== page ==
Following an unprecedented 18 months in which many of us merged our home and business lives, Microsoft says that with Windows 11, it has built a “space that feels familiar where you can create, learn, play, produce, and maybe most importantly - connect - in all new ways.” Recognizing how reliant we have become on our devices, Microsoft says Windows 11 will help make us more ‘productive and creative’, but it is also becoming more consumer and gaming focused.
Microsoft describes it as the most secure Windows yet. And perhaps with a nod to the anxiety and burnout many have experienced during the pandemic, Microsoft intends the experience of Windows 11 to inspire a sense of ‘calm’. Microsoft is also introducing features that may help to create some much-needed separation between our home and work lives even as homeworking continues.
New sounds, designs and rounded corners – here’s what we know about the Windows 11 OS:
Windows 11 will be made available ‘by the holidays’ – so probably November or December. A pre-release will be available first for developers to test and certify before it’s available to all. Microsoft says that ‘most devices purchased in the last 18-24 months will be compatible with Windows 11.’ You can verify Windows 11 requirements to find out what is compatible and feed into your hardware refresh program ahead of your update.
What do we know about support for Windows 10? On the Windows 10 Home and Pro page, Microsoft says it will ‘continue to support at least one Windows 10 semi-annual channel until October 14, 2025’. Windows 10 was available for two years before Windows 7 was declared end of life so it’s likely that Microsoft will still deliver Windows 10 feature updates through 2023.
The Windows 10 spring 2021 update was a small one, and Microsoft has now said it will deliver Windows 10 version 21H2 with “new updates to current features that enable hybrid work like Universal Print and enhancements to management and deployment features like Windows Autopilot.” If, like many others you’re updating your enterprise annually, you may want to start preparing now for the next Windows 10 update.
Microsoft will deliver feature updates once per year during the second half of each year as well as regular monthly quality updates providing security updates and bug fixes. It says “since Windows 11 is built on the same foundation as Windows 10, you can use the same deployment capabilities, scenarios, and tools—as well as the same basic deployment strategy that you use today for Windows 10. You will need to review and update your servicing strategy to adjust for changes in servicing and support for Windows 11”.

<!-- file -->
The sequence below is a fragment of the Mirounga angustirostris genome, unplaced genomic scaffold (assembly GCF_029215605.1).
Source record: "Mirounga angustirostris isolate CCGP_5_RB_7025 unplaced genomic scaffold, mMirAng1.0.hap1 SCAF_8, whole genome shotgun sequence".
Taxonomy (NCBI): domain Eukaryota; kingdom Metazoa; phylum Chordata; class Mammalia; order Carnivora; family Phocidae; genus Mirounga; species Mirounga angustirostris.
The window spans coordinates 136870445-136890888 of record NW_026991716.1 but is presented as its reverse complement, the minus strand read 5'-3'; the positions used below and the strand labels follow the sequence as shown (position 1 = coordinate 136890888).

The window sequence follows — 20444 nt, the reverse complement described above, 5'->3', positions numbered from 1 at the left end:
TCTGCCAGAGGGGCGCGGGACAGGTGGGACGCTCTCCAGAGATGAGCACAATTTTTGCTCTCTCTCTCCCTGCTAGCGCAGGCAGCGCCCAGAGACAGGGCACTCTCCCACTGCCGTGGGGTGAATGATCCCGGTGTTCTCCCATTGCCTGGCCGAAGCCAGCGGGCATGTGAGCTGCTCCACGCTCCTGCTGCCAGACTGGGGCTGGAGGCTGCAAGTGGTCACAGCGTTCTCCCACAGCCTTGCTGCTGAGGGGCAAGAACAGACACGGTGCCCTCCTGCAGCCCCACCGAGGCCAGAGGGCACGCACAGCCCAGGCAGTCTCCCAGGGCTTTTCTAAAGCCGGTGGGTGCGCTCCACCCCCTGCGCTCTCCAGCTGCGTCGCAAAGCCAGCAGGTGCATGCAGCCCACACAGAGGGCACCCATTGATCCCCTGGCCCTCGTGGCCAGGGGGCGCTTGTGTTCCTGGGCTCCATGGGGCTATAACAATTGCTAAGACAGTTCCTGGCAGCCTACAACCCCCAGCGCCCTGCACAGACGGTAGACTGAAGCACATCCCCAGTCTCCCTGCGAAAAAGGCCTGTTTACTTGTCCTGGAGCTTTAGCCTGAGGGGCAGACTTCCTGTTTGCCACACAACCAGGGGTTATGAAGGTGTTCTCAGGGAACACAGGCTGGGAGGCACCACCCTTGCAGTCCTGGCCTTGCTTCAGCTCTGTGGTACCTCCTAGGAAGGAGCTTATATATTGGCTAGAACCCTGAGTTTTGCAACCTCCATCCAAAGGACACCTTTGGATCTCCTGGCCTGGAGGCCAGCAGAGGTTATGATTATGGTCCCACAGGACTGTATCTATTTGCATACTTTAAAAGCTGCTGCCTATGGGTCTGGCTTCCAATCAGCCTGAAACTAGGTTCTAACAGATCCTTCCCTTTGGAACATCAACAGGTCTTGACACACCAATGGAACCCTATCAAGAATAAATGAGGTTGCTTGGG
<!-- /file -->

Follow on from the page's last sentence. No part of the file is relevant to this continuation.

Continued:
Microsoft suggests the strategy, at a high-level, should include:
During the livestream Microsoft said Windows updates will be smaller, lighter, and more efficient – making them easier to install. That probably sounds like music to your ears but as we all know, nothing is ever that simple. It’s going to take some time to prepare and train teams on the new features. And given the focus on increasing productivity, it’s possible you may be asked to evaluate and rollout Windows 11 sooner than later. But it’s clear that as you prepare for the fall Windows 10 update, you should be keeping an eye on how the new features in Windows 11 will affect your enterprise IT environment.
For any Windows update, planning is critical:
If you’re doing things manually, it’s going to take time to prepare your enterprise for the next Windows 10 update and for Windows 11. Given how long it takes to collate and clean information, you will always be working with old information that can adversely impact your project. So, what can you do to aid success?
ReadyWorks automates 50% or more repetitive tasks to take the hassle out of any Windows deployment. By connecting to and orchestrating your systems, tools, databases, and directories you can:
With ReadyWorks you can cut through the clutter to manage your upcoming Windows 10 updates and gain a clear view of your enterprise environment to prepare for Windows 11.